There are several options of Art & Kraft Rolls, so which do you choose? Use this chart as a quick reference to decide which one is perfect for your project.
|White & Natural Kraft||Colored Art Rolls||Lightweight Dual Surface||Heavyweight Dual Surface||Flame Retardant|
|Brands||Pacon®||Decorol® Art Rolls||Rainbow® Kraft||ArtKraft® Duo-Finish®||Decorol® Flame Retardant & Flameless® Flame Retardant|
|Use||Packaging, wrapping, table coverings and art projects||Murals, banners & art projects||Murals, banners & art projects||Murals, banners & art projects||Murals, banners & art projects|
|Media||Dry||Dry||Wet & Dry||Wet & Dry||Dry|
|Widths Available||18”, 24”, 30”, 36”, 48”||36"||36" & 48"||36" & 48"||36" & 48"|
|Attributes||Natural Kraft is 100% Recycled||Fade Resistant||Two distinct surfaces||Two distinct surfaces||Flame Resistant|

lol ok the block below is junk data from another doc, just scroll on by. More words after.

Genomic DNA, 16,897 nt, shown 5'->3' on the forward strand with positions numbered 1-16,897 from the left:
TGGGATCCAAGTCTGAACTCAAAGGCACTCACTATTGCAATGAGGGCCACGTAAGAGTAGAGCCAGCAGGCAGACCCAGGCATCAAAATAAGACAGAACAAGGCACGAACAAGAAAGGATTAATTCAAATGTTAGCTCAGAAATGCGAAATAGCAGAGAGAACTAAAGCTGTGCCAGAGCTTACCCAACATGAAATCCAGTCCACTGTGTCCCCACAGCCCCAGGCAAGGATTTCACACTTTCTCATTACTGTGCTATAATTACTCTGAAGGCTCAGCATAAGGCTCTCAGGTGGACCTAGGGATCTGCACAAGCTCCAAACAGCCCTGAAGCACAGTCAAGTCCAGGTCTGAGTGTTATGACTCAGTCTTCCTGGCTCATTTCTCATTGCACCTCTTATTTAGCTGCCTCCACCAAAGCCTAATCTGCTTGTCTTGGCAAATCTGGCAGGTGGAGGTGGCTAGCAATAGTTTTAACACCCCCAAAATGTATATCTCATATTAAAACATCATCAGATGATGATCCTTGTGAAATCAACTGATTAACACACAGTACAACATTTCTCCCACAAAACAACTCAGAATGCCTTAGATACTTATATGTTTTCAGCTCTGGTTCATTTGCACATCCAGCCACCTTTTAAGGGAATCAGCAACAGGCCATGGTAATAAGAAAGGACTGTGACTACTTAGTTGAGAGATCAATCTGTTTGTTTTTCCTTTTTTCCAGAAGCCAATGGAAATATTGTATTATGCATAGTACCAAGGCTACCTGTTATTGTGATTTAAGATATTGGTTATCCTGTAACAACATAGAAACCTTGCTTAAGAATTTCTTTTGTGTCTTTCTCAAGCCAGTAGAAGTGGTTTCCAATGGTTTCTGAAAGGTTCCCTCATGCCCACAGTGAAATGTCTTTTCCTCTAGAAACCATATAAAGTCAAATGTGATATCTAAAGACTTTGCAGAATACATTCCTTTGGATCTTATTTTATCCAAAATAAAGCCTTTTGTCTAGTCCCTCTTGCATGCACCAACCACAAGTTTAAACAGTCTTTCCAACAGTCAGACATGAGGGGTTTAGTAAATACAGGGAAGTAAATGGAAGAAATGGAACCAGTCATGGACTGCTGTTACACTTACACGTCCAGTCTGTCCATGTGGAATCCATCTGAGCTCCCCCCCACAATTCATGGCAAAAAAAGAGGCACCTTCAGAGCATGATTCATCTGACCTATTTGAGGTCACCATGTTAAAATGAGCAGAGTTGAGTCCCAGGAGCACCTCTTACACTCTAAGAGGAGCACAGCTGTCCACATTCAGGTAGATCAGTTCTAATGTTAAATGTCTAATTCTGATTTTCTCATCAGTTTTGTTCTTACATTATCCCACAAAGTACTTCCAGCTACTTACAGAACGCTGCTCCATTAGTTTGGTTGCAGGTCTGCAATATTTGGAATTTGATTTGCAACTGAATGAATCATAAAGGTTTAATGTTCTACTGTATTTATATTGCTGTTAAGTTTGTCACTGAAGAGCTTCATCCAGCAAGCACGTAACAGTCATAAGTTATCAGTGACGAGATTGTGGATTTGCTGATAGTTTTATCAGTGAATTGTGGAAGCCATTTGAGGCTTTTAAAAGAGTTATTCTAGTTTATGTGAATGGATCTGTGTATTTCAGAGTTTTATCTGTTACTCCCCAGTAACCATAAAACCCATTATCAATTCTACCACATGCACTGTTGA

Railroad Board vs. Poster Board
What are the major differences between all the Boards we offer? Use the below information as a quick reference to decide which is best for your project.
COLORED RAILROAD & POSTER BOARD
|Railroad Board||Poster Board|
|Manufacturing Process||Fibers are dyed into the sheet and it is made in layers or plies (Uncoated)||Colors are coated on top and bottom of a base stock|
|Available Sizes||22” x 28”||11” x 14”, 14” x 22”, 22” x 28”|
|Caliper (Thickness)||4-Ply (14 pt.) & 6-Ply (20 pt.)||12 pt. & 18 pt.|
WHITE RAILROAD & POSTER BOARD
|Railroad Board||Poster Board|
|Board Type||Uncoated||Colors are coated on top and bottom of a base stock|
|Available Sizes||22” x 28”||11” x 14”, 14” x 22”, 22” x 28”|
|Caliper (Thickness)||14 pt. & 20 pt.||10-11 pt., 14 pt. & 20 pt.|